To defeat climate change, we need to do two things: transition off the fossil fuels that cause it; and eliminate, or at least reduce, those stresses that undermine the ecosystem’s resilience and ability to adapt to climate impacts that are already occuring. How? By choosing the other path outlined in the Power Sector Vision 2050 Report
The WWF report lays out a realistic roadmap for doing this, based on a mix of commercially available solar, wind and geothermal technologies, supplemented by existing hydropower and biogas facilities and, critically important, improvements in energy efficiency. It also shows how, despite the upfront costs of converting to renewable technologies, the business case for doing so is overwhelming.
This renewable electricity report offers three scenarios for 2050. By following the Business as Usual Scenario that is currently planned in the region, Greater Mekong countries will generate 63 percent of their power from fossil fuels, five percent from nuclear and 16 percent from hydropower dams. The heavy reliance on fossil fuels results in 771 million tons of carbon emissions, which will increase global warming and other damaging forms of climate change.
However, the other two scenarios paint a much different picture. Under the Sustainable Energy Scenario 14 percent of energy is derived from fossil fuels, 86 percent from renewables and only 112 tons of carbon dioxide is emitted into the atmosphere (an 85 percent reduction from Business as Usual).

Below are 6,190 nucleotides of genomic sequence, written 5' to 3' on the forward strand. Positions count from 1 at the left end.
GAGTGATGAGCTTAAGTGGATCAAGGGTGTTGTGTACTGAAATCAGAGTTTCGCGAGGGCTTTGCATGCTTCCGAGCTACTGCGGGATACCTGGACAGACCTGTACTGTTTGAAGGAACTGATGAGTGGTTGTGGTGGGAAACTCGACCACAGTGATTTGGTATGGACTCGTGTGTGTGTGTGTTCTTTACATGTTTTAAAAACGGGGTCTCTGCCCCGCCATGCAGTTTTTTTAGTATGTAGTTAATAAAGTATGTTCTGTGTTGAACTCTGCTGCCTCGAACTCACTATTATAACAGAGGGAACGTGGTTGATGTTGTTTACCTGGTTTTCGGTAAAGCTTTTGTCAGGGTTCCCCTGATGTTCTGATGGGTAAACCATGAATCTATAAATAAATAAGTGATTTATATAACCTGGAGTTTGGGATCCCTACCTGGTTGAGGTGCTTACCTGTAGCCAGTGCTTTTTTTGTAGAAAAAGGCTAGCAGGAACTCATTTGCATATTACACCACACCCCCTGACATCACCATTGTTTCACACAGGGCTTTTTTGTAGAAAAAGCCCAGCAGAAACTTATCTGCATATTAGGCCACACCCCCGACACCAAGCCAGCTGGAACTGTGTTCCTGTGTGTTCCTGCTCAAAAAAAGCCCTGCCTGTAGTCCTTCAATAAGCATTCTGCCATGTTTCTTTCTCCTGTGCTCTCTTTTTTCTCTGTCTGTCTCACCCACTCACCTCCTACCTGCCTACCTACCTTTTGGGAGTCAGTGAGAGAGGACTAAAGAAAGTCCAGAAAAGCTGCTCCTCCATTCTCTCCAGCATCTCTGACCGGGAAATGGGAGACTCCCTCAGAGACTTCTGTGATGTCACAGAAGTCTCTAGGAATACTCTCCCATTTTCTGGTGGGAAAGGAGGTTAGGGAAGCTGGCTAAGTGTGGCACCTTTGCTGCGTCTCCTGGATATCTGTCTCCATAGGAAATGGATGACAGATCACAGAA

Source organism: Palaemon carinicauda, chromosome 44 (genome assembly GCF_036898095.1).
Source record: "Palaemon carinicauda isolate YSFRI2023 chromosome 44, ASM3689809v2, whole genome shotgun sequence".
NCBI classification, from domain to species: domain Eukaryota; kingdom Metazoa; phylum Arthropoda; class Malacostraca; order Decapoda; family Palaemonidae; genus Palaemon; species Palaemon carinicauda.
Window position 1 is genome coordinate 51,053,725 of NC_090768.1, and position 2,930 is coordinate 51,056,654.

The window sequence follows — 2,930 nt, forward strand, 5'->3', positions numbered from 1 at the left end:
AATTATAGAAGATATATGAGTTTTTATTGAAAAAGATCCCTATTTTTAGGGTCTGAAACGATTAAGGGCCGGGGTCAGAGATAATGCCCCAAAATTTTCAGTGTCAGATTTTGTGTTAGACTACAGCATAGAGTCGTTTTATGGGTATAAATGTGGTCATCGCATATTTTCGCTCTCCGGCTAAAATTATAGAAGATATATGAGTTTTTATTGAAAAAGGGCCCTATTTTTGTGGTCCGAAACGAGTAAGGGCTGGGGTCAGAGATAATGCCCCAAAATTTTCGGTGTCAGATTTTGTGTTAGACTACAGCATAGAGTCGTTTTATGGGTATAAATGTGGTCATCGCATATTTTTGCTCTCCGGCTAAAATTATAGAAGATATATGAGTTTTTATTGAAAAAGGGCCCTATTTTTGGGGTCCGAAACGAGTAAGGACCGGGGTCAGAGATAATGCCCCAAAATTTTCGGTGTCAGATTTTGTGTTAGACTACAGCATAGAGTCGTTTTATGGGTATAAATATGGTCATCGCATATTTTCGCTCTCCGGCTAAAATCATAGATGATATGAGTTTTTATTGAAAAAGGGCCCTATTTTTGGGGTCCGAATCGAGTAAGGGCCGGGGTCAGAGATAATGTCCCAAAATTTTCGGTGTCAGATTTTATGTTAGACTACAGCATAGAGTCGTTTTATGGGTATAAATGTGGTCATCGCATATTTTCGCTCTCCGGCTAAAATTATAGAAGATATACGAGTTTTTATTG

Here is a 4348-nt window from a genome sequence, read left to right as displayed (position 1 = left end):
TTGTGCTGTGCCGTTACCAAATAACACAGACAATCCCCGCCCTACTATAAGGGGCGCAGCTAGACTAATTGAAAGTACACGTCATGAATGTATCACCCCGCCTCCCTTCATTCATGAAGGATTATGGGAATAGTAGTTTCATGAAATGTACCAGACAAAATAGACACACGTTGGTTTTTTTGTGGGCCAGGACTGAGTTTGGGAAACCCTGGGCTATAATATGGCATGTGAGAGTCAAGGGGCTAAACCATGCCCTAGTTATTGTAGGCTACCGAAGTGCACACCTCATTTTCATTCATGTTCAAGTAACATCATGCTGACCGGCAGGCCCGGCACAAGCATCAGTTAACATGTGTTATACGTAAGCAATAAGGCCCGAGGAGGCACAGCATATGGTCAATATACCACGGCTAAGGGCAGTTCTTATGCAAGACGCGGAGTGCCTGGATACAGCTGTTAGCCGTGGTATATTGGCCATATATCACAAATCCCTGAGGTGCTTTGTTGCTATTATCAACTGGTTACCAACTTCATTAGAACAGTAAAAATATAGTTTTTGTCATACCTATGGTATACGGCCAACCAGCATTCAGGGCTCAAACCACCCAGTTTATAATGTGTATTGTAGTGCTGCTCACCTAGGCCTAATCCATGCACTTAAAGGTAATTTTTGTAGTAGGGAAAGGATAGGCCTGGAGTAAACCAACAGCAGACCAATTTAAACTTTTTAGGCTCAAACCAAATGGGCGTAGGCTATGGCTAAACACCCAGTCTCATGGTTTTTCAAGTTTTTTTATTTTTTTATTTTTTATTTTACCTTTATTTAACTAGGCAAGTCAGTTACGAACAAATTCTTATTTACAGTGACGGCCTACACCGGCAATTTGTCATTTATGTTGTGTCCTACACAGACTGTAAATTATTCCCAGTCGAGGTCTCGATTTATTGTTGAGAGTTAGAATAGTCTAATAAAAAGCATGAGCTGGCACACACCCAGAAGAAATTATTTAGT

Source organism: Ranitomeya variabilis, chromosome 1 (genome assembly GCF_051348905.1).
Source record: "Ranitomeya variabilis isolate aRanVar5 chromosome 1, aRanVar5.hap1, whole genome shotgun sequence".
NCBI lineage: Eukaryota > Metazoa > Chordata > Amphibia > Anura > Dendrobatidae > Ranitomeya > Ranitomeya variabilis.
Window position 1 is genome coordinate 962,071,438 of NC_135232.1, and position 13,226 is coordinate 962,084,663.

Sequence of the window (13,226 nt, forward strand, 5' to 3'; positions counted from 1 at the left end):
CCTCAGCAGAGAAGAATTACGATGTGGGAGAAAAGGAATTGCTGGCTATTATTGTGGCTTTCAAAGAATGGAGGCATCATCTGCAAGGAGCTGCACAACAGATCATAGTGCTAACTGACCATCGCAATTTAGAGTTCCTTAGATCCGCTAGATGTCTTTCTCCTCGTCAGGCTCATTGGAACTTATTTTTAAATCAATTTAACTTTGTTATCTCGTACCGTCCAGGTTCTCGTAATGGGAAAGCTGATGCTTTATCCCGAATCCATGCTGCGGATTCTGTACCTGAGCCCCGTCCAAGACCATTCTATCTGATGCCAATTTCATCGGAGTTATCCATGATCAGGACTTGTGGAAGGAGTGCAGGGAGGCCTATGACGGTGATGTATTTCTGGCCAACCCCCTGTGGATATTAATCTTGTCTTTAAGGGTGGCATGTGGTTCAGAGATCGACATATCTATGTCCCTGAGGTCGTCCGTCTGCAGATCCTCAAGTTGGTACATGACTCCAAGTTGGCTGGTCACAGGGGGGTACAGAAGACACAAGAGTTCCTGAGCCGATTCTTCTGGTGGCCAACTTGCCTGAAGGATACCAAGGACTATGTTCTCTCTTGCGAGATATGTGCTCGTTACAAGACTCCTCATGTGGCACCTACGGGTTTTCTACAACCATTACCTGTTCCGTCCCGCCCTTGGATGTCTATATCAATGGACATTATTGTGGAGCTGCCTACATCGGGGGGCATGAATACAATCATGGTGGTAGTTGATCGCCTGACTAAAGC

An even more ambitious Advanced Sustainable Energy Scenario results in 100 percent of energy from renewables and zero carbon emissions.
Both of the Sustainable Energy Scenarios anticipate 30 percent less energy demand due to energy efficiency programmes. And both of them will significantly reduce the region’s dependence on fossil fuels or future uranium imports; accelerate access to electricity for all; ensure stable electricity prices for decades to come; increase job creation; increase positive cooperation in the region to optimise electricity consumption and production; and reduce the environmental and social impacts of traditional power generation, notably unsustainable hydropower.
A sustainable high renewable energy uptake approach can ensure electricity cost stability and maintain system security – that is, provide enough electricity at all times to make sure there’s never a risk of the ‘lights going out’. The sustainable energy scenarios are 100% possible: they rely on realistic projections for proven technologies, and are economically competitive with (and potentially cheaper than) “business as usual.”
Back to that fork in the road: The challenges we face today in choosing the right path may seem daunting, but they are nothing compared to the challenges our children will face tomorrow if we choose the wrong one. This is our responsibility; our choice. And we need to make it now, before our indecision makes it for us.
Jean-Philippe Denruyter is an energy specialist for WWF’s Greater Mekong Programme. firstname.lastname@example.org